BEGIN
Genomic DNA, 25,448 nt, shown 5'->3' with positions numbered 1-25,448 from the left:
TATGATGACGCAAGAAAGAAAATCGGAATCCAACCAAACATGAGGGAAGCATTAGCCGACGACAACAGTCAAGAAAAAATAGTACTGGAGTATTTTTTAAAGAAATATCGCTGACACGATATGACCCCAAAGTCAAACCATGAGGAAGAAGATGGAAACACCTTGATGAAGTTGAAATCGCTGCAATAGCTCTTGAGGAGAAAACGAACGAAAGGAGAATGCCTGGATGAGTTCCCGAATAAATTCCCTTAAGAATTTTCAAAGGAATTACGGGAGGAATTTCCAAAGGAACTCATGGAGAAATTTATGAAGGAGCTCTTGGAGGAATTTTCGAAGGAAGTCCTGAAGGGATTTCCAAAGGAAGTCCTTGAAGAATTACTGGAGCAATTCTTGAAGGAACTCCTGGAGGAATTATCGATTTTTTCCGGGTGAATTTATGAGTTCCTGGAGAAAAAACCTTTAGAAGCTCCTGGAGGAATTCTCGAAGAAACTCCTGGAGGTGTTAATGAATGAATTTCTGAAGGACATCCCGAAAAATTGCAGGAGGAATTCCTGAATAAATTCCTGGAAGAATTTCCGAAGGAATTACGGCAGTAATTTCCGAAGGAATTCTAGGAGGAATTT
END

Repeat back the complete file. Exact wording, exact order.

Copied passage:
Genomic DNA, 25,448 nt, shown 5'->3' with positions numbered 1-25,448 from the left:
TATGATGACGCAAGAAAGAAAATCGGAATCCAACCAAACATGAGGGAAGCATTAGCCGACGACAACAGTCAAGAAAAAATAGTACTGGAGTATTTTTTAAAGAAATATCGCTGACACGATATGACCCCAAAGTCAAACCATGAGGAAGAAGATGGAAACACCTTGATGAAGTTGAAATCGCTGCAATAGCTCTTGAGGAGAAAACGAACGAAAGGAGAATGCCTGGATGAGTTCCCGAATAAATTCCCTTAAGAATTTTCAAAGGAATTACGGGAGGAATTTCCAAAGGAACTCATGGAGAAATTTATGAAGGAGCTCTTGGAGGAATTTTCGAAGGAAGTCCTGAAGGGATTTCCAAAGGAAGTCCTTGAAGAATTACTGGAGCAATTCTTGAAGGAACTCCTGGAGGAATTATCGATTTTTTCCGGGTGAATTTATGAGTTCCTGGAGAAAAAACCTTTAGAAGCTCCTGGAGGAATTCTCGAAGAAACTCCTGGAGGTGTTAATGAATGAATTTCTGAAGGACATCCCGAAAAATTGCAGGAGGAATTCCTGAATAAATTCCTGGAAGAATTTCCGAAGGAATTACGGCAGTAATTTCCGAAGGAATTCTAGGAGGAATTT